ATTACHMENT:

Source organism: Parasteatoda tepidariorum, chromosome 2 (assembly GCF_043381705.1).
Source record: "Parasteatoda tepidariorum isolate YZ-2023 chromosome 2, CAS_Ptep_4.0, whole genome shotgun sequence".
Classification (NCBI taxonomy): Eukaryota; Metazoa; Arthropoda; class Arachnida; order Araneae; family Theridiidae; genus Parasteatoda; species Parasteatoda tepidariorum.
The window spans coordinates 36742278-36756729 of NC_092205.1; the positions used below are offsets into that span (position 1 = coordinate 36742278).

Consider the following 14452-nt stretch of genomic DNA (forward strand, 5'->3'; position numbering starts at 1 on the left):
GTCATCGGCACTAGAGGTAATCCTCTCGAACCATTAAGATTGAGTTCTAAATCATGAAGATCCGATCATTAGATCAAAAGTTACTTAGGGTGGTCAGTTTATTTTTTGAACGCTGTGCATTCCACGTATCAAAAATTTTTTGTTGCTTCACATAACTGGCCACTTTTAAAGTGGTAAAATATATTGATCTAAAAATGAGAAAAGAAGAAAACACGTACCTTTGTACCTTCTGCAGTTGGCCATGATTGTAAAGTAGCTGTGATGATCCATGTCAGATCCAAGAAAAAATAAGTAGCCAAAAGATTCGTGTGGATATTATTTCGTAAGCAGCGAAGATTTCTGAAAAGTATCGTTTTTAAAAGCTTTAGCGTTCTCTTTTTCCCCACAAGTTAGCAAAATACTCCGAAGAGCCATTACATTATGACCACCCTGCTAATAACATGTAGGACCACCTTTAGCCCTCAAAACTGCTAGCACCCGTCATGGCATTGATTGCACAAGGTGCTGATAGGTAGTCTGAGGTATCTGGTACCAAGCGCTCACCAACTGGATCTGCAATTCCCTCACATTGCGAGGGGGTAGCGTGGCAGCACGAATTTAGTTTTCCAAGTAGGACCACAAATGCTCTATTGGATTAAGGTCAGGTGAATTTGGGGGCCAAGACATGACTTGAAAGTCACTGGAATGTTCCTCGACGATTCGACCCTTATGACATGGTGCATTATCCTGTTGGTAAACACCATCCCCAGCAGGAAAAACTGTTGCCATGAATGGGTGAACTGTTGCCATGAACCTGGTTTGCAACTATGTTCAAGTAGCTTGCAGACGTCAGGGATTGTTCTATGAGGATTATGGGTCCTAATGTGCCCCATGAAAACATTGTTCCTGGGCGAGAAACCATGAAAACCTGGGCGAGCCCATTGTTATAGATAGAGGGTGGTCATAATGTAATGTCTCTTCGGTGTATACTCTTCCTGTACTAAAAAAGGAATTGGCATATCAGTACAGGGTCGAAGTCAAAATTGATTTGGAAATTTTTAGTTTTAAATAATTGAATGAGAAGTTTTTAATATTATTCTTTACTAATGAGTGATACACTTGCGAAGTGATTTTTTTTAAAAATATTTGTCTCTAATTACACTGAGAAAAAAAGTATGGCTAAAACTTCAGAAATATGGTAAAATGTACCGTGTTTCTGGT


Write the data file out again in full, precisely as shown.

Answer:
Source organism: Parasteatoda tepidariorum, chromosome 2 (assembly GCF_043381705.1).
Source record: "Parasteatoda tepidariorum isolate YZ-2023 chromosome 2, CAS_Ptep_4.0, whole genome shotgun sequence".
Classification (NCBI taxonomy): Eukaryota; Metazoa; Arthropoda; class Arachnida; order Araneae; family Theridiidae; genus Parasteatoda; species Parasteatoda tepidariorum.
The window spans coordinates 36742278-36756729 of NC_092205.1; the positions used below are offsets into that span (position 1 = coordinate 36742278).

Consider the following 14452-nt stretch of genomic DNA (forward strand, 5'->3'; position numbering starts at 1 on the left):
GTCATCGGCACTAGAGGTAATCCTCTCGAACCATTAAGATTGAGTTCTAAATCATGAAGATCCGATCATTAGATCAAAAGTTACTTAGGGTGGTCAGTTTATTTTTTGAACGCTGTGCATTCCACGTATCAAAAATTTTTTGTTGCTTCACATAACTGGCCACTTTTAAAGTGGTAAAATATATTGATCTAAAAATGAGAAAAGAAGAAAACACGTACCTTTGTACCTTCTGCAGTTGGCCATGATTGTAAAGTAGCTGTGATGATCCATGTCAGATCCAAGAAAAAATAAGTAGCCAAAAGATTCGTGTGGATATTATTTCGTAAGCAGCGAAGATTTCTGAAAAGTATCGTTTTTAAAAGCTTTAGCGTTCTCTTTTTCCCCACAAGTTAGCAAAATACTCCGAAGAGCCATTACATTATGACCACCCTGCTAATAACATGTAGGACCACCTTTAGCCCTCAAAACTGCTAGCACCCGTCATGGCATTGATTGCACAAGGTGCTGATAGGTAGTCTGAGGTATCTGGTACCAAGCGCTCACCAACTGGATCTGCAATTCCCTCACATTGCGAGGGGGTAGCGTGGCAGCACGAATTTAGTTTTCCAAGTAGGACCACAAATGCTCTATTGGATTAAGGTCAGGTGAATTTGGGGGCCAAGACATGACTTGAAAGTCACTGGAATGTTCCTCGACGATTCGACCCTTATGACATGGTGCATTATCCTGTTGGTAAACACCATCCCCAGCAGGAAAAACTGTTGCCATGAATGGGTGAACTGTTGCCATGAACCTGGTTTGCAACTATGTTCAAGTAGCTTGCAGACGTCAGGGATTGTTCTATGAGGATTATGGGTCCTAATGTGCCCCATGAAAACATTGTTCCTGGGCGAGAAACCATGAAAACCTGGGCGAGCCCATTGTTATAGATAGAGGGTGGTCATAATGTAATGTCTCTTCGGTGTATACTCTTCCTGTACTAAAAAAGGAATTGGCATATCAGTACAGGGTCGAAGTCAAAATTGATTTGGAAATTTTTAGTTTTAAATAATTGAATGAGAAGTTTTTAATATTATTCTTTACTAATGAGTGATACACTTGCGAAGTGATTTTTTTTAAAAATATTTGTCTCTAATTACACTGAGAAAAAAAGTATGGCTAAAACTTCAGAAATATGGTAAAATGTACCGTGTTTCTGGT